The Tasting Panel magazine

September 2012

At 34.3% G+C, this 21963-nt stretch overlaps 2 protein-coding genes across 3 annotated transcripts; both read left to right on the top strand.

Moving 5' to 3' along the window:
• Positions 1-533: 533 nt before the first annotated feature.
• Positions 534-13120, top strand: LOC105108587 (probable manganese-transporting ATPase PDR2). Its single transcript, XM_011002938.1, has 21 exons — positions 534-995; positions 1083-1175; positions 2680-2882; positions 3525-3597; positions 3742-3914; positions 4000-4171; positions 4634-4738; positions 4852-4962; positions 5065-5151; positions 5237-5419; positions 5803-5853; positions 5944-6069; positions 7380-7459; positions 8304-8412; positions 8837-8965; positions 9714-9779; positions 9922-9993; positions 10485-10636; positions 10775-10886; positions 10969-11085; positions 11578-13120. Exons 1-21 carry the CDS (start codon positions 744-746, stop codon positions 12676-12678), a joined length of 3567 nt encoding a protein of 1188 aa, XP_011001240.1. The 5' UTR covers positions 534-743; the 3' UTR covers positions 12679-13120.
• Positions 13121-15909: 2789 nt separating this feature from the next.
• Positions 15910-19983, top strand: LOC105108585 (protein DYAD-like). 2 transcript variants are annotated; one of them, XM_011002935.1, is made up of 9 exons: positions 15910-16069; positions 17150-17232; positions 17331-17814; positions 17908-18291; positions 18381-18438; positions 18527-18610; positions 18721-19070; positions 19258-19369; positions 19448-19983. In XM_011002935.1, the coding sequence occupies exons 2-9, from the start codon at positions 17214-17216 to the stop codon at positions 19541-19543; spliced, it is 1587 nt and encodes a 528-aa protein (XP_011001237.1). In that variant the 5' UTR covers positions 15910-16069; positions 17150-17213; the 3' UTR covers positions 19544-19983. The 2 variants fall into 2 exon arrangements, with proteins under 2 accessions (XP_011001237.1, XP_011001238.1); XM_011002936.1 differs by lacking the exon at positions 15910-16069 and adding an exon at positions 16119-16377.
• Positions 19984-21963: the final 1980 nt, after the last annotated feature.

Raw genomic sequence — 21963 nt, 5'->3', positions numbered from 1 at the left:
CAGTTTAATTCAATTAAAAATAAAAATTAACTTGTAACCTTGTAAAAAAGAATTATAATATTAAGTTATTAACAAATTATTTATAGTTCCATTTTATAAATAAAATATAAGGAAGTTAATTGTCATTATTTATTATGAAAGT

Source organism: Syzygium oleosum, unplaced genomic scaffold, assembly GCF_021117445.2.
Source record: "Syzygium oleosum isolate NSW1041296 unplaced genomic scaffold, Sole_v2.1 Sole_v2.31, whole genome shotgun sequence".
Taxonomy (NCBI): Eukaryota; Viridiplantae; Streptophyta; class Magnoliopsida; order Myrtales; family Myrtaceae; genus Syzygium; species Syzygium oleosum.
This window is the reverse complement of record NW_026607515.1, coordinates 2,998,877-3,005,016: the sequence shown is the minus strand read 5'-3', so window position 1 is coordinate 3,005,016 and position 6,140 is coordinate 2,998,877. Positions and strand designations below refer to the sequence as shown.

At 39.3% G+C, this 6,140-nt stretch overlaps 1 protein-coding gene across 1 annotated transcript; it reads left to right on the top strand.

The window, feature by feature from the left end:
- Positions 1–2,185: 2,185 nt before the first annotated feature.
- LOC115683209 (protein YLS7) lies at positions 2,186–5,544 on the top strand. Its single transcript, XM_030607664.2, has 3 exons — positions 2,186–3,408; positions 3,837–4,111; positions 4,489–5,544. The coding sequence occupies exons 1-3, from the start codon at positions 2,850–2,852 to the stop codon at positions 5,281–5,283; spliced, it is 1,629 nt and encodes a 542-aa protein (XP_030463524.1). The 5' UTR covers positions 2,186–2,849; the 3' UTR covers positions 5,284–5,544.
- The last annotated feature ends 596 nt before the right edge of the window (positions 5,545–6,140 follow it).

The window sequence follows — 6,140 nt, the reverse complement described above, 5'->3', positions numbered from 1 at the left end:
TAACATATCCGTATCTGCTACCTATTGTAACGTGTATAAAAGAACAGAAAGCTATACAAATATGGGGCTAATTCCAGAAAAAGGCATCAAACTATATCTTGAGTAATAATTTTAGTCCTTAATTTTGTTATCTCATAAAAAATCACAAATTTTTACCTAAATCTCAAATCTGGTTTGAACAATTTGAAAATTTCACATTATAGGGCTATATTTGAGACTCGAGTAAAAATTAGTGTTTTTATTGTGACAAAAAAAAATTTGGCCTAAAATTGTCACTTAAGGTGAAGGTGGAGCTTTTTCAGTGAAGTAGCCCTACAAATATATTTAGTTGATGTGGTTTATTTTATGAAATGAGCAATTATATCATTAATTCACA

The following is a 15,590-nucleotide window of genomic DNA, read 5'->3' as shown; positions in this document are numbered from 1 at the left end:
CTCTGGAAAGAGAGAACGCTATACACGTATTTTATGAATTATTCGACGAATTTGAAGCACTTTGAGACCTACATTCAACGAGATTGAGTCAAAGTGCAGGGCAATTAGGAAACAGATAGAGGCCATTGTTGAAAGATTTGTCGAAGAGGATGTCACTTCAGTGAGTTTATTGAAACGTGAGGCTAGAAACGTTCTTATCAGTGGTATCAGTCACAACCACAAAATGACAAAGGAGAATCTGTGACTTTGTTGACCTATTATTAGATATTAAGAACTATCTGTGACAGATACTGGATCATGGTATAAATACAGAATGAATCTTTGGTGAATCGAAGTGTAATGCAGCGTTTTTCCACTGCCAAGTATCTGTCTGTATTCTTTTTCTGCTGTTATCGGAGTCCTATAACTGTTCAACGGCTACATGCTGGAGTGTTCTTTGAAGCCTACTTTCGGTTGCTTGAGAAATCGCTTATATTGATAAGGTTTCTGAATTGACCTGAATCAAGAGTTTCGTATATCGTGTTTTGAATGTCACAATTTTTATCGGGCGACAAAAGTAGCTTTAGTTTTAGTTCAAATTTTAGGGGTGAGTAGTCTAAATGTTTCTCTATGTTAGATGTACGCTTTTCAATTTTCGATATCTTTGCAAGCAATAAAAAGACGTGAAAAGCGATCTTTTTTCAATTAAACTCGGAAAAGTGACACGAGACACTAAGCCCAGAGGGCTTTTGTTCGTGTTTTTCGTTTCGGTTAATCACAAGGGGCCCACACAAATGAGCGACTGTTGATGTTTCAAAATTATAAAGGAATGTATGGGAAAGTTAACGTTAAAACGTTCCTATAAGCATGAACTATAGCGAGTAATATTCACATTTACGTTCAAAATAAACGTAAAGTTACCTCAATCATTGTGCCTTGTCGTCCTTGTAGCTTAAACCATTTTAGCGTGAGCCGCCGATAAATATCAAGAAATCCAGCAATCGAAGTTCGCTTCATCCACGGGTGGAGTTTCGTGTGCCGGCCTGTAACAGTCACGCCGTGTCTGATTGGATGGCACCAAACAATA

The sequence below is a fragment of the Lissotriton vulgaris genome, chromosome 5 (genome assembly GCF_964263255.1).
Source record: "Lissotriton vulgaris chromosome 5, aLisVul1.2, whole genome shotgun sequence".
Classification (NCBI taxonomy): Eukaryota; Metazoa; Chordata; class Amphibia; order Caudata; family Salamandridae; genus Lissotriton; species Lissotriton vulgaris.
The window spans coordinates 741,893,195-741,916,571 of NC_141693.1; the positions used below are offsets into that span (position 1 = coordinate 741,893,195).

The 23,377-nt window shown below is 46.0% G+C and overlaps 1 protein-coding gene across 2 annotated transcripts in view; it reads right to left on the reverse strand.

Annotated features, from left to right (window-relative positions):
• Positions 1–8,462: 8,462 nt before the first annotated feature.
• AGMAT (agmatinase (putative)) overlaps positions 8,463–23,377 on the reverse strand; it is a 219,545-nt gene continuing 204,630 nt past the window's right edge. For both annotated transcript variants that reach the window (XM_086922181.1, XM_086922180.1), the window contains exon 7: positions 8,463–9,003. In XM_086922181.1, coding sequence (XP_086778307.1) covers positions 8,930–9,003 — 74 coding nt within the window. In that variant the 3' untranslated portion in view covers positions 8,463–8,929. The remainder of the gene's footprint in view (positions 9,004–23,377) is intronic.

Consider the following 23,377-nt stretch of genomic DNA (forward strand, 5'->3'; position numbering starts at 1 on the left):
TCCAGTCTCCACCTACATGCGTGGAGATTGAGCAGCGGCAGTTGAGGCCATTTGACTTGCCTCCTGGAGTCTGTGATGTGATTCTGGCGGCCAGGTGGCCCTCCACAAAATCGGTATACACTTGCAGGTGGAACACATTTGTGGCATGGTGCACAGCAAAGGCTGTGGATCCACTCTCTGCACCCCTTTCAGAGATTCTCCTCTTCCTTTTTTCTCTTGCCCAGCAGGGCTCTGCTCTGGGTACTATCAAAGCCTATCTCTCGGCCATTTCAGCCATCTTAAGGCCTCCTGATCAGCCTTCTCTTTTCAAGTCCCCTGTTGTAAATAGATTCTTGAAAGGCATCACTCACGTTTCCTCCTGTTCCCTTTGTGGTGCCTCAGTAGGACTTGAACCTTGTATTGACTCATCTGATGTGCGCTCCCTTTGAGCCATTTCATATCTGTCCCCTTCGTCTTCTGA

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Say Bacon, Think Bourbon Louisville's Silver Dollar owner and bartender Larry Rice, a perennial Tales of the Cocktail presenter, pairs lower-proof straight bourbons, like Ancient Age 86 Proof, with barbecue, fried chicken, brisket and anything with bacon or smokiness. "I really like Ancient Age with our chicken and waffl e—the maple syrup and the sweeter aspects of the bourbon are a natural fi t," Rice says. For cocktails, Rice frequently pairs the Mint Julep, made from Old Weller Antique 107, with demerara syrup. The Julep, he says, balances nicely with chicken and waffl es. "I feel you can pair bourbon cocktails with most food if you consider your ingredients," Rice says. "I think a Gold Rush, Bourbon Sour or a Daisy can go nicely with spicier dishes or with fi sh dishes, especially if the use of butter is prevalent." Martin adds that exotic rum cocktails make a good pairing with Thai, Indian, Vietnamese and Chinese cuisines, but he likes to pair the classic whiskey-forward cocktails "particularly with richer dishes that aren't too spicy. Old- Fashioneds and Manhattans are as fi tting as classic French wine pairings." At Sweet Grass in Memphis, mixologist Chris Ferri works with the chef to pair dishes with cocktails. "The pairing needs to complement each other," Ferri says. "When I taste a cocktail/wine the fi rst thing that comes to mind is what food I would pair with it. Then I usually go into the fl avor profi les—fi gs, leather, black fruit, etc." Ferri says the complexity of bourbon complements many aspects of cooking/din- ing. "There are many subtleties in bourbon that come from the wood: honey, vanilla, cardamom, caramel, spices, leather. Some even have a hint of citrus. All of these fl avors are found in food," he says. Larry Rice, owner and bartender at Louisville's popular Silver Dollar, pairs lower-proof straight bourbons with barbecue or anything with smoky fl avors. Whiskey Dinners Some bartend- ers are conducting whiskey-pairing dinners, partnering with the distiller. For $75 per person, the Boston-area MIT Endicott House recently offered a four course meal, starting with a tasting of Talisker 10 Year Old, Bushmills, Oban 14 Year Old and Laphroaig 18 Year Old. Endicott paired braised lamb shank with Macallan 12 Year Old from the Highlands and grilled fi let mignon with Auchentoshan 12 Year Old from the Lowlands, fi nishing with chocolate bread pudding paired with an Irish Coffee and a tasting of Jameson Gold Reserve. Brooklyn's Char No. 4 cooks with whiskey and is a frequent host to whiskey brands from around the world. In April, Char No. 4 and High West Distillery paired English Rye whiskies stimulate the appetite and can help cut through fatty meat dishes, according to Patricia Richards, Director of Mixology at Wynn Las Vegas. pea soup with smoked trout, roasted cipollini and mint oil with the distillery's Son of Bourye whiskey. It was followed by an appetizer of crispy smoked poached egg, roasted asparagus, pickled mushrooms, bacon and smoked chicken jus matched with Double Rye whiskey, and a main of roasted lamb saddle with ramp and cranberry bean stew with jalapeño lamb jus paired with Rendezvous Rye. The dessert was chocolate cheesecake with whipped crème fraîche and paired with Rocky Mountain Rye 21 Year Very Rare. In most cases, distillers want to work with bars that sell a lot of their product, to reward a good customer and showcase their spirits program. But whiskey dinners don't necessarily work everywhere. "We haven't done any pair- ing dinners since Las Vegas is so transient," says Patricia Richards, Director of Mixology for Wynn Las Vegas. But that doesn't mean Las Vegas isn't pairing whiskey. Richards seeks less sweet whiskies with a higher acidity such as ryes or high-rye bourbons, including Redemption Rye. "This higher acid will cut through fatty meat dishes and will make one want to eat more by stimulating saliva- tion," Richards says. "I also like the spicier notes in Makers 46, which adds French barrel staves to the inside of their bourbon barrels during aging." Richards digs pairing foods with spirits of similar geo- graphic origin. She pairs her Kentucky Apple Fix cocktail with a pan-seared center-cut pork chop with apple chutney. She also loves pairing whiskey with meats braised in the same whiskey. Richards says: "I'm getting hungry just think- ing about this!" september 2012 / the tasting panel / 47

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